DETROIT (WXYZ) - The City of Detroit was given an extremely generous gift from the business community, 23 ambulance rigs. They were custom built and considered the "Cadillac" of ambulances with a luxury price tag of $161,000 per rig.
Now, just seven months later, 7 Action News has discovered many of the ambulances are breaking down at an alarming rate.
Joe Barney is the president of the union representing EMS workers. "At one point in the past couple of weeks, we've had eleven of the trucks broken down," said Barney.
The scope of the problem is shocking. Maintenance records obtained by 7 Action News reveal a grim picture of the fleet.
For example, in less than five months, medic 15 has been in the shop fourteen times. Medic 5 has been on the blocks for transmission problems, a leaking air bag, bad headlights and no power.
The other problems are a list of auto repair horrors. A steering wheel that is off center, horns that don't work, complaints of exhaust fumes in the cabin, electrical issues and ambulances that just won't start.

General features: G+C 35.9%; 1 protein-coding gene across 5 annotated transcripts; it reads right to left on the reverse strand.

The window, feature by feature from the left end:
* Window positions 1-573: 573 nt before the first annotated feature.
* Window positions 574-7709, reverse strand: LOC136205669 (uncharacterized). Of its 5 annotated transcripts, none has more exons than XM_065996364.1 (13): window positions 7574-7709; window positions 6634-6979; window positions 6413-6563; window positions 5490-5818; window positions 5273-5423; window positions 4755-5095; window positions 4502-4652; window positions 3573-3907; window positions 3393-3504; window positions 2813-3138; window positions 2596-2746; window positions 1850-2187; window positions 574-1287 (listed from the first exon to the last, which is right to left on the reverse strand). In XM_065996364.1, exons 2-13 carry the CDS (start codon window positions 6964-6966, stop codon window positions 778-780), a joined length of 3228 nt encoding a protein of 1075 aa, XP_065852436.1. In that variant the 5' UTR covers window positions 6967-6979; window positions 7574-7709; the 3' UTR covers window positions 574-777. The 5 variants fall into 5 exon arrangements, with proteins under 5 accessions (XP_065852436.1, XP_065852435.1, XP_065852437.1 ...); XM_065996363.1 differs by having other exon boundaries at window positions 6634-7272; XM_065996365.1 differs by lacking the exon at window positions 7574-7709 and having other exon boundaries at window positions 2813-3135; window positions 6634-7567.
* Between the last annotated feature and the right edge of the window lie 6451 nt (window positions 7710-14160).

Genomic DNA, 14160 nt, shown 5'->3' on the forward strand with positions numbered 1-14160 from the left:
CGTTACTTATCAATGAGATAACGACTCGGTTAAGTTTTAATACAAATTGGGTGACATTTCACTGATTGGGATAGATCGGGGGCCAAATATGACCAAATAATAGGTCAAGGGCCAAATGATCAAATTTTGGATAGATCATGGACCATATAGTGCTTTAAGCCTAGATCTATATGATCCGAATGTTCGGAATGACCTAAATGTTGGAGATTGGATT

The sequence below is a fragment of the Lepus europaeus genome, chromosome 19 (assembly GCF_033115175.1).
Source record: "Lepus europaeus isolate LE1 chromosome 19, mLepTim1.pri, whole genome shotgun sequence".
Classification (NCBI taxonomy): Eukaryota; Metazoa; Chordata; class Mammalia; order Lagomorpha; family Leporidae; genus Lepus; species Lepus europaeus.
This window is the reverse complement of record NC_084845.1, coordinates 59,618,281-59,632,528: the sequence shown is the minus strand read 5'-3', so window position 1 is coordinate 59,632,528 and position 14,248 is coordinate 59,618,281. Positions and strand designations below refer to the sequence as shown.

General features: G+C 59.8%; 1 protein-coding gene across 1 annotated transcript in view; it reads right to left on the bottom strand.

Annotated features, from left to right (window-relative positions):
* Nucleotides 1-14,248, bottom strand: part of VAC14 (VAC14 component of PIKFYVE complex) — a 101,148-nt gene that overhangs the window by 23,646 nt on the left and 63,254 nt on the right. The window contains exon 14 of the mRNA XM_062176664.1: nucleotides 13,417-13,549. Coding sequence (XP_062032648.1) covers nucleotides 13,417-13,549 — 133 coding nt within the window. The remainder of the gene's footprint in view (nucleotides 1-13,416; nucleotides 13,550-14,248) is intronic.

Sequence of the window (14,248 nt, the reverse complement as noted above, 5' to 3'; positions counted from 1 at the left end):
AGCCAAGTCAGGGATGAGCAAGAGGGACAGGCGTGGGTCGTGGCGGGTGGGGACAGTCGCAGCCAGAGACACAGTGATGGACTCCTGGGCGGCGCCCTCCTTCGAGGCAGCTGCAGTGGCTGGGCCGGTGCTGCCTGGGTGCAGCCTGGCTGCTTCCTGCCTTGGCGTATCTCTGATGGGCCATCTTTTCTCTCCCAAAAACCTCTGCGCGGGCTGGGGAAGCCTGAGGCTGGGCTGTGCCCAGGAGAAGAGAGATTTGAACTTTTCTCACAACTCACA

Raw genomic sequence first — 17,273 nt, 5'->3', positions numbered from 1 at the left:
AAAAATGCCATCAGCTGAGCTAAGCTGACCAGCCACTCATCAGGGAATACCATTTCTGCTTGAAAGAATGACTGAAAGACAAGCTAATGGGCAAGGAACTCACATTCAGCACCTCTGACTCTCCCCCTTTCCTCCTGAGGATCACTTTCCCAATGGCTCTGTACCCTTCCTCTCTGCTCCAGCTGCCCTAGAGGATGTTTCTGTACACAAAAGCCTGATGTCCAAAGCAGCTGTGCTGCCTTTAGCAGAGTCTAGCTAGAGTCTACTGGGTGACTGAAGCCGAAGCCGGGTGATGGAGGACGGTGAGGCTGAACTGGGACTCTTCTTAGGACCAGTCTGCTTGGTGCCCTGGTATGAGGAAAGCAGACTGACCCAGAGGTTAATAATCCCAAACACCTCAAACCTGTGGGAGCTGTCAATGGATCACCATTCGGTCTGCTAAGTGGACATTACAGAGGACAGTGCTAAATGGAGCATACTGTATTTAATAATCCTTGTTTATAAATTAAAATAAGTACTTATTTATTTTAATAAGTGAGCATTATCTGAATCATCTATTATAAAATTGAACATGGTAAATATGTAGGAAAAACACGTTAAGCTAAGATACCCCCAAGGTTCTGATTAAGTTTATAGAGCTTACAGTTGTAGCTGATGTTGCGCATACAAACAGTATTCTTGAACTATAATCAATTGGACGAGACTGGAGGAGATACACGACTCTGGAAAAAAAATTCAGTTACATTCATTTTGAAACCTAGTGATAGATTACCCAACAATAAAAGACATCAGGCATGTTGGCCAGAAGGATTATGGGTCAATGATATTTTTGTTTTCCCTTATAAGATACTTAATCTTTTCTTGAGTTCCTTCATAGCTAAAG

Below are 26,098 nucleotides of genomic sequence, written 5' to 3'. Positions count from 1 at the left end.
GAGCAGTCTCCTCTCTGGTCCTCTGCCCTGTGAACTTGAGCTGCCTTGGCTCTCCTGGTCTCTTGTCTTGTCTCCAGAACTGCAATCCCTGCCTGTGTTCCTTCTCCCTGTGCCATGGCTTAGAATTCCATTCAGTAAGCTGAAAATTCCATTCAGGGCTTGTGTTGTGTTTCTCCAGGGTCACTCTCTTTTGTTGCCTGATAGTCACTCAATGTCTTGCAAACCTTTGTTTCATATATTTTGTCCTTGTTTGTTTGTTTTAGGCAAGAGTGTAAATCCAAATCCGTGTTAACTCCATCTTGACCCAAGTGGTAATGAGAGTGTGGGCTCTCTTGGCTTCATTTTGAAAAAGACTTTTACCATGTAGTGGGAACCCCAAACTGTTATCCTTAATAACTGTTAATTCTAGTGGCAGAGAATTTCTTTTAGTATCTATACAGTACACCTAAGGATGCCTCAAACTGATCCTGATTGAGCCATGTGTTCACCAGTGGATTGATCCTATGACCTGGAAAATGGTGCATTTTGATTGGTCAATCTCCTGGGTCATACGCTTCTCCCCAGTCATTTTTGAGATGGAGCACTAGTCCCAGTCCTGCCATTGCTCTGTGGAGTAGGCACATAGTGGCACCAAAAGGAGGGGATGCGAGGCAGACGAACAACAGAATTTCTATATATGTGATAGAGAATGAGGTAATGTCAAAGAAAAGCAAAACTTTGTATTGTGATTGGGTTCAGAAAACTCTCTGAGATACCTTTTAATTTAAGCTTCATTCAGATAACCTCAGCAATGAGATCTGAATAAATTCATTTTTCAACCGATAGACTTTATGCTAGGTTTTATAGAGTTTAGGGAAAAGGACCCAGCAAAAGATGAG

"You take a look at the 40 years EMS has been here, our vehicles are pretty much disposable vehicles. We've never been able to maintain our trucks.
Maintenance was a concern in the original deal for the ambulances. Documents show there was a plant for the vehicles to be leased and maintained by a nonprofit corporation. But, the ambulances were ultimately bought outright and union rules mandated city workers handle maintenance.
Don Austin is no longer commissioner of the department. Jonathan Jackson is the new commissioner and it will be up to him to fulfill Austin's pledge to maintain the rigs.
"We have to do a better job at maintaining our fleet," said Jackson. "We have made some significant changes in our repair facility management. There is more structure, there is better reporting, better tracking of the fleet."
Jackson says the department is running the ambulances hard, in some cases they are on the road 24 hours a day, 7 days a week. "These Cadillacs have never seen Detroit's streets. Never been used in the way we use equipment here." said Jackson.
The city is partnering with Tri-County International trucks to assist with repairs. Employees at the repair shop have all been given additional training.
The City of Detroit is also in the process of ordering fifteen more ambulances. They won't be as advanced or as expensive as the donated fleet, but he believes it will help prevent to much wear and tear on the current fleet.